Pressure Cooker Recipe Converter

Example of Recipe ConverterThis tool will convert any recipe to the pressure cooker -be it a conventional or slow cooker. Simply, answer sixteen questions about the recipe you wish to convert to reveal tricky techniques and ingredient combinations that could doom your recipe to pressure cooker failure. We’re sharing everything you need to know about pressure cookery so your recipe conversion will succeed on the first try.

Did you know that milk can glob under pressure and wine appears to be lip-puckering tart? That’s because milk will coagulate at high temperatures and the flavor of wine doesn’t change or evaporate under pressure- it remains raw. Condensed soups and processed ready-foods can also be tricky under pressure. The converter will walk you through seven of the trickiest ingredients to cook under pressure and explain how to use them with success.

Vegetables, rice, grains, beans and meat have their own nuances under pressure -for example grains need to be measured exactly and meat requires a natural release to stay moist.  The converter shares how to get the best results from four main ingredient categories so your recipe won’t flop.

Finally, the converter will navigate you through any adjustments you’ll need to make based on the type of dish you are converting. Is it a soup, stew, braise or steamed dessert? The converter will tell you about any special things you’ll need to do to.

If you’re just getting started with pressure cooking, we strongly recommend completing the free pressure cooking course to familiarize yourself with the pressure cooker and its workings before tackling a recipe conversion.

Pressure Cooker Recipe Converter

To answer yes, choose “yes” and then “next”. To answer no, just hit “next.”

   

 

Still need help? Post your recipe in the Recipe Conversion Forum and we’ll convert it for you as soon we get a chance!


Pressure Cooker Recipe Converter

 

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68 Comments

  1. It is a Mexican chicken spaghetti casserole can I make this in an instant pot? Changes to recipe and how long to cook? Thanks

  2. How do I cook a spiral sliced ham in pressure cook crockpot, thank you.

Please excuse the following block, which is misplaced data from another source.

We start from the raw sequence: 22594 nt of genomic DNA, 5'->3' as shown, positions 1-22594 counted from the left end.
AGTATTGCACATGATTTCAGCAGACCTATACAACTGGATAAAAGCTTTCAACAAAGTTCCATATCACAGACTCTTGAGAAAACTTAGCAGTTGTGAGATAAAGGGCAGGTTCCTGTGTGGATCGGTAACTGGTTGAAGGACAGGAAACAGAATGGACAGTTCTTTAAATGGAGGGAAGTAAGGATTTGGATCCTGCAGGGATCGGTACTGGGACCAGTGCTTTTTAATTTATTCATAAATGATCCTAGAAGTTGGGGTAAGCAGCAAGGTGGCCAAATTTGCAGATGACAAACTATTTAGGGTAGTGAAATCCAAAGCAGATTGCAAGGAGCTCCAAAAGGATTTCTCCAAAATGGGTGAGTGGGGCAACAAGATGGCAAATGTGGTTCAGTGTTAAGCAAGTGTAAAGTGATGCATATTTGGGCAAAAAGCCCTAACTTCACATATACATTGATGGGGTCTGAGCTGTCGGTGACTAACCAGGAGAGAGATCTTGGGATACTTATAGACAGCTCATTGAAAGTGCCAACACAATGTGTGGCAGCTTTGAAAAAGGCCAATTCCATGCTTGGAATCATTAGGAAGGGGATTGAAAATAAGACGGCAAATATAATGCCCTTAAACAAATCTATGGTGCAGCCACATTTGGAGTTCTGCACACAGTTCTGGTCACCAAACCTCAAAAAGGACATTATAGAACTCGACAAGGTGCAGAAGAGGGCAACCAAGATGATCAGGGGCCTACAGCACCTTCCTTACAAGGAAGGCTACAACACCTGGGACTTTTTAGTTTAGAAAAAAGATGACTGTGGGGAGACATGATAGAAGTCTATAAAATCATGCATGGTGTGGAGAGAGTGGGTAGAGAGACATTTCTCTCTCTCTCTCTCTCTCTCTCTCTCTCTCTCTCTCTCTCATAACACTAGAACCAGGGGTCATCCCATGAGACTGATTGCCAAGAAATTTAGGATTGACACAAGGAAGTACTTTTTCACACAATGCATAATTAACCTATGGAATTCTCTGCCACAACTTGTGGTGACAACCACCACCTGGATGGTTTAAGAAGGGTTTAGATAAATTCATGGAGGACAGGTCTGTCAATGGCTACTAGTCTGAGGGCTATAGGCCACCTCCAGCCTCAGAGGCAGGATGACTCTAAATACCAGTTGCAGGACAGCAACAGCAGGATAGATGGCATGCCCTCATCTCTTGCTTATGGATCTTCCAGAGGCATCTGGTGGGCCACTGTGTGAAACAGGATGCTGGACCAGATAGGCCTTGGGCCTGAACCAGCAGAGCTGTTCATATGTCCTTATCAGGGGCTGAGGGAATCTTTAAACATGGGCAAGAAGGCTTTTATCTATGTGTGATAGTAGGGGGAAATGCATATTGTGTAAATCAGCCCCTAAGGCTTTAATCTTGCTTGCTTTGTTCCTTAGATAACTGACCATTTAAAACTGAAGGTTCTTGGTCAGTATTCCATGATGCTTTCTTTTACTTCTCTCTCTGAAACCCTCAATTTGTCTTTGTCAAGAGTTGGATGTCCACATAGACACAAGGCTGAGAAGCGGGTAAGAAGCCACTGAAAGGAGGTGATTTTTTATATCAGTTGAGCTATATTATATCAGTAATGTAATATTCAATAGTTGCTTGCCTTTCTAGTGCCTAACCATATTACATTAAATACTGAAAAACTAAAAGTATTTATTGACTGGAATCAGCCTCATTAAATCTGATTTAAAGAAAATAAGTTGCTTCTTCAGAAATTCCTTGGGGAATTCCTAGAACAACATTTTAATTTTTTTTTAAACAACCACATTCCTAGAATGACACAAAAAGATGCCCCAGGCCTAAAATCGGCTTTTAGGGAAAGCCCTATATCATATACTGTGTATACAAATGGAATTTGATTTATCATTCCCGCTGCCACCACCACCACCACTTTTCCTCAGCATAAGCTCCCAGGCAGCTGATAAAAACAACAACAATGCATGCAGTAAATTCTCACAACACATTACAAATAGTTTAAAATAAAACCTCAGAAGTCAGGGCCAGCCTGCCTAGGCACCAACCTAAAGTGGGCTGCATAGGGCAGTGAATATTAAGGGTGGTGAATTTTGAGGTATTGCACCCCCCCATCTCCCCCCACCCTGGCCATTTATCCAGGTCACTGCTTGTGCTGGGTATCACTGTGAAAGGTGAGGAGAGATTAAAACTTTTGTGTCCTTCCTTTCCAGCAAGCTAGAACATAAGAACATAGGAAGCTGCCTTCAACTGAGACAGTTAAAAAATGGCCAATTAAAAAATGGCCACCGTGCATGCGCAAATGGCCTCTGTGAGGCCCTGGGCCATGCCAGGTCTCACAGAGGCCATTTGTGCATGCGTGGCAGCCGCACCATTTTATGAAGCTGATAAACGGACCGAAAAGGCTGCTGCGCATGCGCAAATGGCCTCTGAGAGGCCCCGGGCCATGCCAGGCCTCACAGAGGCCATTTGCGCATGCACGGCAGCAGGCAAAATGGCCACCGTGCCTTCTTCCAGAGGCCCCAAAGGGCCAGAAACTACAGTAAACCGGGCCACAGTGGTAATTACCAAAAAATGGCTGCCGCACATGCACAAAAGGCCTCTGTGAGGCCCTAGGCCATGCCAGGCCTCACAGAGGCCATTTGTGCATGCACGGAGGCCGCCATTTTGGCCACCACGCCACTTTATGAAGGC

1. Terry, you want to use the Slow Cooker setting on your multicooker?

      Ciao,

      L

  3. The recipe I am looking to convert is an old family favourite – Corsican Beef Stew:

    1 large onions, peeled and chopped 3 – 4 medium-sized garlic cloves, crushed 2/3 cup olive oil 2 bay leaves, crumbled 1 tsp dried thyme salt and pepper to taste 5 lbs boneless lean beef, cut into 1 ½-inch cubes ¼ cup flour 2 cups dry red wine 2 tsp ground red peppers or hot sauce 1 cup tomato sauce 1 tsp dried oregano

    1. Sauté the onions and garlic in the oil in a large kettle until the onions are tender. Add the bay leaves, thyme, salt and pepper; cook 1 minute.

    2. Push aside and add the beef cubes, wiped dry, several at a time, to brown on all sides. Sprinkle with the flour and mix well.

    3. Add the wine, cover and cook slowly for 1 hour.

    4. Add the red peppers, tomato sauce, oregano and more wine, if needed. Continue to cook slowly for another 30 minutes, or until the meat is tender. The final sauce should be quite thick.

  4. I have anew instant pot I want to try recipes in book but it doesn’t tell in instructions if the pressure should be hi low or normal. How do tell what to do?

    1. Which book? Generally, if not pressure level is mentioned you should use High Pressure.

      Ciao,

      L

  5. How do I use this old Presto Cooker recipe for Beef Stew in my new Instapot . I am concerned about the amount of water 1/2 cup only.

    1. The minimum liquid requirement for Instant Pot is 1 1/2 cups, however, some of that can be compensated with the veggies. Assuming you will follow the recipe as written, I would increase the water to 1 cup.

      Ciao,

      L

  6. I want to convert the following LENTIL ARTICHOKE STEW FRO STOVE TOP TO IP. PLEASE HELP AS IM MAKING THIS FOR COMPANY.
    THE HAND WRITTEN NUMBERS ON THE SIDE ARE REFERRING TO MAKING 1 1/2 RECIOES FOR A LARGER CROWD. THANKS SO MUCH

    1. Louise, please re-post the photo.

      Thanks,

      L

  7. I would like to replace lemon juice in recipes with lemon extract and/or bottled dried lemon peel. I could also use fresh lemon zest, but not lemon juice. Forgetting the acid aspect of this replacement (I plan on using vinegar), does pressure cooking reduce the lemon flavor of extracts and peels?

    1. I generally call for lemon juice after pressure cooking -as it could become bitter during cooking as with any cooking method. But the zest should go in before pressure cooking so that it can infuse the foods. I don’t really understand what extract is so I can’t recommend how to use it.

      Ciao,

      L

      1. Laura,

        Lemon extract is made by extracting lemon oils from lemon zest into an alcohol base:
        http://amzn.to/2ClUv62

        Since I replace acidic part of lemon juice with vinegar, does that mean that I could add the vinegar at any point?

        1. Yes, vinegar is unaffected by pressure cooking and stays tart through the cooking time-I would only be cautious with how other ingredients (such as beans) would react to the addition of an acidic ingredient. ; )

          Ciao,

          L

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